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News & Events: Client Advisories

COVID-19 Sent Many Employees Home to Work Remotely - Remember to Reimburse their Expenses

6.11.20

Executive Summary
 

Illinois law requires employers to reimburse employees for work-related expenses, subject to certain restrictions. Due to the risks of liability employers face under Illinois law for unreimbursed work-related expenses, it is important for employers to have a written reimbursement policy in place and to reimburse employees for qualifying expenses in a timely manner. With large numbers of employees now working from home for an extended time, it is crucial for employers to contact their employees regularly and remind them to submit any qualifying expenses for reimbursement.

The unprecedented number of employees working from home due to COVID-19 has created a similarly unprecedented amount of work-related expenses incurred while working from home. Whether these expenses are for phone, internet, printer paper, toner, or more elaborate work-from-home setups such as computer monitors and desks, Illinois employers must reimburse employees for certain expenses under Illinois law.

On January 1, 2019, an amendment to the Illinois Wage Payment and Collection Act took effect that imposed new requirements for employers to reimburse their employees for work-related expenses. The amended statute (820 ILCS 115/9.5) provides that “[a]n employer shall reimburse an employee for all necessary expenditures or losses incurred by the employee within the employee's scope of employment and directly related to services performed for the employer.” The statute further defines "necessary expenditures" as “all reasonable expenditures or losses required of the employee in the discharge of employment duties and that inure to the primary benefit of the employer.” Under the statute, employees are required to submit an expense report with supporting documentation within 30 days of incurring the expense, unless the employer’s written reimbursement policy permits for a longer time. If the employee has lost the supporting documentation or if it is nonexistent, the employee may submit a signed statement regarding any such receipts.

Other important features of the amendment are that an employee is not entitled to reimbursement if: (i) the employer has a written reimbursement policy, and (ii) the employee failed to comply with the written reimbursement policy. Reimbursement is not required for losses due to the employee’s own negligence, losses attributable to normal wear and tear, or losses from theft unless due to the employer’s negligence. In addition, an employer is not liable under the amendment unless it authorized or required the employee to incur an expense, or if the employer failed to follow its own reimbursement policy. Finally, if the employer’s written reimbursement policy establishes certain guidelines or specifications for necessary expenditures, the employer will not be liable for any amounts that exceed those guidelines or specifications, provided that the employer does not institute a policy that provides for no reimbursement or de minimis reimbursement.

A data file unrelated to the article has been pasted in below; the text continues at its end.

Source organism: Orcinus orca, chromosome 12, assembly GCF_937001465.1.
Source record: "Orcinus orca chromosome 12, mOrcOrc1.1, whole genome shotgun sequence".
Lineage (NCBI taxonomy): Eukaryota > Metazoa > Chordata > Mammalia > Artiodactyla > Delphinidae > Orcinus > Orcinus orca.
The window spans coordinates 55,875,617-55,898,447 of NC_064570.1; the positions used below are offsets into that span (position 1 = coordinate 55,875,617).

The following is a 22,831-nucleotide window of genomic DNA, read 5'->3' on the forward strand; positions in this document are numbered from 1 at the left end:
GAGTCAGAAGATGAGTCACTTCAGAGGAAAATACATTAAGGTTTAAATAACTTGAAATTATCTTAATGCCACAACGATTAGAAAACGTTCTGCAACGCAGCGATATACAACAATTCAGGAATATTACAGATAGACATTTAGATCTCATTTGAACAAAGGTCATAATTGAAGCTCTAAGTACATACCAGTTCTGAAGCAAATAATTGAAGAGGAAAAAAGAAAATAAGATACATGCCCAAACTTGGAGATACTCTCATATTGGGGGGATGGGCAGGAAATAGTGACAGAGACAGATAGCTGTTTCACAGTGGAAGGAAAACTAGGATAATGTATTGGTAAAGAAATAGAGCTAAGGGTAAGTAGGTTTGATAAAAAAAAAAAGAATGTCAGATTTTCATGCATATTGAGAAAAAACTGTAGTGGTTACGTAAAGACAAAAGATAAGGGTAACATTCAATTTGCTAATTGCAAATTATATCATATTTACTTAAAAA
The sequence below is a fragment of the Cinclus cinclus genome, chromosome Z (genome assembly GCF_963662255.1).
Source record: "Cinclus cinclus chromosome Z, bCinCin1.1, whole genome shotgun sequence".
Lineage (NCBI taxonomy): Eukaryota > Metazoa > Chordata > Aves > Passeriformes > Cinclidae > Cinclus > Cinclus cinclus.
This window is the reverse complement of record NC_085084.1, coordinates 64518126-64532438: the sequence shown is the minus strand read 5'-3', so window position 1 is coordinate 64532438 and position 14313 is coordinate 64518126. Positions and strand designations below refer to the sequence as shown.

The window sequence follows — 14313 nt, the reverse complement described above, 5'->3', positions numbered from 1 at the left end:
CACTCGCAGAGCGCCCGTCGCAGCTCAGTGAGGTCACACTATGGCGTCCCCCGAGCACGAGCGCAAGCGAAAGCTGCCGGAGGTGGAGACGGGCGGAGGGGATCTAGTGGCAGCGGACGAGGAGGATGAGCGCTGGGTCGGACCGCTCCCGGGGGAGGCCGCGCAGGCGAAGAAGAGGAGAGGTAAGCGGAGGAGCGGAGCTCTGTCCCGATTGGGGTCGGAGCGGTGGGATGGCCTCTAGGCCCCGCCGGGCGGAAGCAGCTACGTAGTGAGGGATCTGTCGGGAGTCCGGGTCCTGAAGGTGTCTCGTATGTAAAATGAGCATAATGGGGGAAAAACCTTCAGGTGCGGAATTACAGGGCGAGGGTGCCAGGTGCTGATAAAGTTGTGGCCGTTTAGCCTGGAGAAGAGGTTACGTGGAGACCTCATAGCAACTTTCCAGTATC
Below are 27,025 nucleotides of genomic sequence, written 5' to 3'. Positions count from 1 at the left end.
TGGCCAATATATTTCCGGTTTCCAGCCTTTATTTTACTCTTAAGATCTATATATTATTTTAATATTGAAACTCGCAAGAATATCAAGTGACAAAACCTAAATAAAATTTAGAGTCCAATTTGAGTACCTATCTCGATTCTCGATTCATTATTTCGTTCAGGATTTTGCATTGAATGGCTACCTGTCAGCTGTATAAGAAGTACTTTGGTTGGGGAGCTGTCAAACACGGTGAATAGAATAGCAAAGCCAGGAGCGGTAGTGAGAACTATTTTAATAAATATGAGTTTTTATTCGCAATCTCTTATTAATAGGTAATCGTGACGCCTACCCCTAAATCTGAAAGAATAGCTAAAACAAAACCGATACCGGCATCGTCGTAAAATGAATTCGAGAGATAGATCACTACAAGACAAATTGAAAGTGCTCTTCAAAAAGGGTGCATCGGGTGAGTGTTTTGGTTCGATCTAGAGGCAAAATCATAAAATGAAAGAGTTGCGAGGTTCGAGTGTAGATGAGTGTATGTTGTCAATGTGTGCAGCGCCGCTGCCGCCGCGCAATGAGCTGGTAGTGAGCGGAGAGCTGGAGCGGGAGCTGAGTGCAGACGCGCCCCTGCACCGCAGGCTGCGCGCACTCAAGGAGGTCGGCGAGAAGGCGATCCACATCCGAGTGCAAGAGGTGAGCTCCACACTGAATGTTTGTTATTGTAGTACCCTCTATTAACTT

Given the current potential for employees to incur a wider variety of work-related expenses while working from home over an extended period, it is now more important than ever for employers to check in with their employees regularly and remind them to submit any expenses for reimbursement. Employers should also take this opportunity to review their written reimbursement policies to ensure that they comply with Illinois law. If you have any questions about the Illinois Wage Payment and Collection Act amendment and how it affects your company’s reimbursement policy, please contact your Masuda Funai relationship attorney for a consultation.

©2020 Masuda, Funai, Eifert & Mitchell, Ltd. All rights reserved. This publication should not be construed as legal advice or legal opinion on any specific facts or circumstances. The contents are intended solely for informational purposes and you should not act or rely upon information contained herein without consulting a lawyer for advice. This publication may constitute Advertising Material.